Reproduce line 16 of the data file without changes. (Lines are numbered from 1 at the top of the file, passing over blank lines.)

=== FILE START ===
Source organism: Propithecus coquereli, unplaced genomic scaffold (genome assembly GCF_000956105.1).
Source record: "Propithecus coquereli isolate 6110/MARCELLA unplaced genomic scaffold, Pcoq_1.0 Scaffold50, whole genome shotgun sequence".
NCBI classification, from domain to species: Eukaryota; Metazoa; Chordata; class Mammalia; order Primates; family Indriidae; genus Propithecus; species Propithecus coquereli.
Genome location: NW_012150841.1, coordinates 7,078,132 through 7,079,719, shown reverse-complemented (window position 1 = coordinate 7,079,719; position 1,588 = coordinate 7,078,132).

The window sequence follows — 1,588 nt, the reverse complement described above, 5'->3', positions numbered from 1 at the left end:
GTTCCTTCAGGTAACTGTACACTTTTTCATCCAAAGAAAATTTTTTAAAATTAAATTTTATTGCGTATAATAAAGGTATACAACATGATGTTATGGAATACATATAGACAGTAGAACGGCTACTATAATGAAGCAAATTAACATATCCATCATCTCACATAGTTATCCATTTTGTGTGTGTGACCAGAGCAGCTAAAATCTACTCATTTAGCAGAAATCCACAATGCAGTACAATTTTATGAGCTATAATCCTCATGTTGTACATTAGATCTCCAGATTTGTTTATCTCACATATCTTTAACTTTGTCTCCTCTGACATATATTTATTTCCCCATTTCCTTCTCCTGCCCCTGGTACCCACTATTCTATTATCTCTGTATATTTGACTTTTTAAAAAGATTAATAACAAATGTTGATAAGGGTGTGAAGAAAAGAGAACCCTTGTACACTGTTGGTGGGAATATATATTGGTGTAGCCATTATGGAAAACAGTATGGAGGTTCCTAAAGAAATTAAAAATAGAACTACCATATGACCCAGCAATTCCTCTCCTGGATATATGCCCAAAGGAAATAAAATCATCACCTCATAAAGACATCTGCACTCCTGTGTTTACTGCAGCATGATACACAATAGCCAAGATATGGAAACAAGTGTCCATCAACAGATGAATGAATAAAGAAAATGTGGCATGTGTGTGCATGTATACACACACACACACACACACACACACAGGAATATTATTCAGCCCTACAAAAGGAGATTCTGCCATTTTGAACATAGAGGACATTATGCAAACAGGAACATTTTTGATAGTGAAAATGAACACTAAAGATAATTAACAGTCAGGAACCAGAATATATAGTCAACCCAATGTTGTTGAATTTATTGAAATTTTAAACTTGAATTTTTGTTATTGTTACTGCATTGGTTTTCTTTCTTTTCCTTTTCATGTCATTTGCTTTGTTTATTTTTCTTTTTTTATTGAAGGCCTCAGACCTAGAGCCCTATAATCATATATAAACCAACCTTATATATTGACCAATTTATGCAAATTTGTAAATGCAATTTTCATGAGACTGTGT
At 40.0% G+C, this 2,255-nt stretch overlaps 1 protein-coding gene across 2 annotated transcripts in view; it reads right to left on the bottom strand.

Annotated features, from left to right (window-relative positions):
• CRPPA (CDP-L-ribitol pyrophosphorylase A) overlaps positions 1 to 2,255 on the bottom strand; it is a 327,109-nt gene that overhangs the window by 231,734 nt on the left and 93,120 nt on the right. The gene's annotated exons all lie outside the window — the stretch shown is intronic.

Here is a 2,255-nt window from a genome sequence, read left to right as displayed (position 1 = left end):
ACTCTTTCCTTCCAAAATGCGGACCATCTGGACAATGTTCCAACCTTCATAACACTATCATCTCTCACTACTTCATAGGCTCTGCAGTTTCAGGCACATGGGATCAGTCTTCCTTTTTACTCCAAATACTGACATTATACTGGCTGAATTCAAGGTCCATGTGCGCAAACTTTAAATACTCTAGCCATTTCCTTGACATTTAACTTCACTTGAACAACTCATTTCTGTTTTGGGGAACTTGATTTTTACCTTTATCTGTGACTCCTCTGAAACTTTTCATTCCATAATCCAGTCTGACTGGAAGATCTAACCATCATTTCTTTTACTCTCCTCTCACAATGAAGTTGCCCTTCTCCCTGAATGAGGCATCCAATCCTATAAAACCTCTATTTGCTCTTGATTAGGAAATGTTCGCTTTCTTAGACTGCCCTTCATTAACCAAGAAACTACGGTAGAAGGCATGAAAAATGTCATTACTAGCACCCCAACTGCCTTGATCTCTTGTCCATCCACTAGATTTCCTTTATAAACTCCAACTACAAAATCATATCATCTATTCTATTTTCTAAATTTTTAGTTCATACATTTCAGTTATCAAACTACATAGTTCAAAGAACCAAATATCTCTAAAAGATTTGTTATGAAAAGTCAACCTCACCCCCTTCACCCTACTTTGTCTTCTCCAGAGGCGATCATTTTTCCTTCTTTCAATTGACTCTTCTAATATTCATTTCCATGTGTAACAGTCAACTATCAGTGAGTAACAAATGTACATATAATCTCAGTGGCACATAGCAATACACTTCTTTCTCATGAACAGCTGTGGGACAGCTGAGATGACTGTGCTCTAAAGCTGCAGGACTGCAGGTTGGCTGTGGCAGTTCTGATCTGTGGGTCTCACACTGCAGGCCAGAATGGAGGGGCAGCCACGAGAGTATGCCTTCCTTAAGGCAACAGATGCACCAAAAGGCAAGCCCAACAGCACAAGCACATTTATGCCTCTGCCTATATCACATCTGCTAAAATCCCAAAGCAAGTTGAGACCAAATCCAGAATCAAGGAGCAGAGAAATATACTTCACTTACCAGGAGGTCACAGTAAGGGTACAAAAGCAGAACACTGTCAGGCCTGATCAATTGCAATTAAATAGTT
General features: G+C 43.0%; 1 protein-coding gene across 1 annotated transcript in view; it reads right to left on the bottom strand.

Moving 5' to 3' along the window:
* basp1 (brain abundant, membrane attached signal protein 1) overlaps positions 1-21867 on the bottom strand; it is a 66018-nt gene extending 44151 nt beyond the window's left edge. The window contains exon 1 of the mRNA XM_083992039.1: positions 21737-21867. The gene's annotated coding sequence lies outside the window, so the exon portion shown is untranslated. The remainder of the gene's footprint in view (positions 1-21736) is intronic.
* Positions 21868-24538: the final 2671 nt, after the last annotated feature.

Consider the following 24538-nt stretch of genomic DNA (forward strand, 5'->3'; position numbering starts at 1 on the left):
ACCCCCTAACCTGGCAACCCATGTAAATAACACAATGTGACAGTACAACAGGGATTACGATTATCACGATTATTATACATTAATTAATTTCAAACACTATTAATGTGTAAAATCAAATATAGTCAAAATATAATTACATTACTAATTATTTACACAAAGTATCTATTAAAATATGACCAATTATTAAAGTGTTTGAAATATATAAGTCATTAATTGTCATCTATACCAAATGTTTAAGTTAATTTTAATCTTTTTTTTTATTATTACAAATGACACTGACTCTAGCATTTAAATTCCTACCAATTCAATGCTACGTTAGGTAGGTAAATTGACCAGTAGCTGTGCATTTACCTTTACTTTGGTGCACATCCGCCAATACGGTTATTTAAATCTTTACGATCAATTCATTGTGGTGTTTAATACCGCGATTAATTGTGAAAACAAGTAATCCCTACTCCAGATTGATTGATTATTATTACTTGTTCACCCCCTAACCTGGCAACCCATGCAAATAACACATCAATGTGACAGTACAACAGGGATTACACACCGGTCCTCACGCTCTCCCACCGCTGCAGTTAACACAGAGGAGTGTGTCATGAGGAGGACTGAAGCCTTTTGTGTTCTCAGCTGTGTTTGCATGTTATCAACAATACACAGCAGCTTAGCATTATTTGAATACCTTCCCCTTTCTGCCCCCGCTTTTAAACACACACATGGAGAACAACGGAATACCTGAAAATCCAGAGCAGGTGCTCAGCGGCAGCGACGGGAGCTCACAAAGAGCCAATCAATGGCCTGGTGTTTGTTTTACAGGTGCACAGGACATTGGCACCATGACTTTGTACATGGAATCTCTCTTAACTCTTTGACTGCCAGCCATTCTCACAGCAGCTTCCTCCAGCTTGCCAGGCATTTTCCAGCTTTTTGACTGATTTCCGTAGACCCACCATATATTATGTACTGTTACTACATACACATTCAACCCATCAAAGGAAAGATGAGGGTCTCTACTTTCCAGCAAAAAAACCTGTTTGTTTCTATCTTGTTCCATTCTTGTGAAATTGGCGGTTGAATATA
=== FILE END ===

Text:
Consider the following 24538-nt stretch of genomic DNA (forward strand, 5'->3'; position numbering starts at 1 on the left):